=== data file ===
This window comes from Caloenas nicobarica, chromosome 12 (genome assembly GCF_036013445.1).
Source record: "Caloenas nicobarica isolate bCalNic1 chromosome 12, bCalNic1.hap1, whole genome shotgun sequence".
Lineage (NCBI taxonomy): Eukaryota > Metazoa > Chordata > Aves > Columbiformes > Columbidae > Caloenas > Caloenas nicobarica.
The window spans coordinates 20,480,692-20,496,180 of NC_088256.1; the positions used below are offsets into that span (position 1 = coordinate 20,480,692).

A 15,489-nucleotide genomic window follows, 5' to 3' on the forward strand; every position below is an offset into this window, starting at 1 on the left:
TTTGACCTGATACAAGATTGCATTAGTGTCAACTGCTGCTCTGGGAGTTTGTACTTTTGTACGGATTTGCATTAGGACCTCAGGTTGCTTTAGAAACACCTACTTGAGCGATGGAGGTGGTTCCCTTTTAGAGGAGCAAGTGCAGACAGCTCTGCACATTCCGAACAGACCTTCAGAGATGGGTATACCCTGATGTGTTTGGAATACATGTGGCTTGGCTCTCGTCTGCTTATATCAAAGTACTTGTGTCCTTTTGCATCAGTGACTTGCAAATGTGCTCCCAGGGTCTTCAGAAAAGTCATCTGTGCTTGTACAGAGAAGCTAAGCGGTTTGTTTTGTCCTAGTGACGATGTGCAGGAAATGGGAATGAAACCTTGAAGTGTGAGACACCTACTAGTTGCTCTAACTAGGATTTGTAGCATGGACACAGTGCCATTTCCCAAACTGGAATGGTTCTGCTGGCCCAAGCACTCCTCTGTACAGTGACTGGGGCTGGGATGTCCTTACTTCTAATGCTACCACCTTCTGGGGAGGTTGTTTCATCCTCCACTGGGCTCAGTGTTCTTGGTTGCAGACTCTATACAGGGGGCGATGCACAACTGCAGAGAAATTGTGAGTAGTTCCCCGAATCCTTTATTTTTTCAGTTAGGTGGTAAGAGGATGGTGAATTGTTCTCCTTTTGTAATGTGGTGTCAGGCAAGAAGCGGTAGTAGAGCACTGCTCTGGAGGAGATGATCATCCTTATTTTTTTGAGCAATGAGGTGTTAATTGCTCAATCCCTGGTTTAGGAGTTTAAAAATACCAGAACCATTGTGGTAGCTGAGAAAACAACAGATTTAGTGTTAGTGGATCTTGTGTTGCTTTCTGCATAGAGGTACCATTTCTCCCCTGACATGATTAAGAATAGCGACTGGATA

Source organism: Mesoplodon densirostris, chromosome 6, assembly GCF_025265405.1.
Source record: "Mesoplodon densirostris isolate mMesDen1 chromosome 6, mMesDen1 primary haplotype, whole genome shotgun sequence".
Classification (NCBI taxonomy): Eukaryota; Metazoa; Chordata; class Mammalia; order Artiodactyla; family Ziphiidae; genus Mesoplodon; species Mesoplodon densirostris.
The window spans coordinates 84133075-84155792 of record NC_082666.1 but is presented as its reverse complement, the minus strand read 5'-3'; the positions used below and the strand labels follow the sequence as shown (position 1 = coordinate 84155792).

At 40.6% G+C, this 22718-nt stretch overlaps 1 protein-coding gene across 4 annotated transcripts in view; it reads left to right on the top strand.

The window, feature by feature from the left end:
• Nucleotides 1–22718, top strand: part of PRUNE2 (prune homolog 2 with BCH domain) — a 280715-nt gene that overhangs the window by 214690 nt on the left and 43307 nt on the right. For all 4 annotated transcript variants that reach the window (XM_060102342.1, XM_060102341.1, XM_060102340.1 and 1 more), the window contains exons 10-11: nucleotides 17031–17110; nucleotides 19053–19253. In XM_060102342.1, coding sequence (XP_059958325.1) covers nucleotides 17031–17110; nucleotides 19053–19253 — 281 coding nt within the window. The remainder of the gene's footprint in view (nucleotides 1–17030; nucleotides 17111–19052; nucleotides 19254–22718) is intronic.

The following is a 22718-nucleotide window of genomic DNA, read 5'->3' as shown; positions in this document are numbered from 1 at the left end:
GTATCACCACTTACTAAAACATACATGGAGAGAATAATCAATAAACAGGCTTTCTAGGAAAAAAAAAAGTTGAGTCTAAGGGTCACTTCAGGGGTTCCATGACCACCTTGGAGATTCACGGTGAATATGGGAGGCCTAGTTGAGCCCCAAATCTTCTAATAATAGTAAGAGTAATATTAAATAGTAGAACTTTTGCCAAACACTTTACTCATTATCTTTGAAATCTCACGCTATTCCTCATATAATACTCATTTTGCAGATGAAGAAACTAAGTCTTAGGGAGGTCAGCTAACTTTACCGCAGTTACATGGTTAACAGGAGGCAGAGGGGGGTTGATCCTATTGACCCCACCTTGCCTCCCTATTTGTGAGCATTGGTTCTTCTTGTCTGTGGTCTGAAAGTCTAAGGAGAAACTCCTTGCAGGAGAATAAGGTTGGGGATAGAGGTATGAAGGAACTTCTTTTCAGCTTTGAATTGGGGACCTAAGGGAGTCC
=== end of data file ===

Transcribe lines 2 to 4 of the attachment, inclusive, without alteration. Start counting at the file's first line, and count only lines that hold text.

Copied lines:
Source record: "Caloenas nicobarica isolate bCalNic1 chromosome 12, bCalNic1.hap1, whole genome shotgun sequence".
Lineage (NCBI taxonomy): Eukaryota > Metazoa > Chordata > Aves > Columbiformes > Columbidae > Caloenas > Caloenas nicobarica.
The window spans coordinates 20,480,692-20,496,180 of NC_088256.1; the positions used below are offsets into that span (position 1 = coordinate 20,480,692).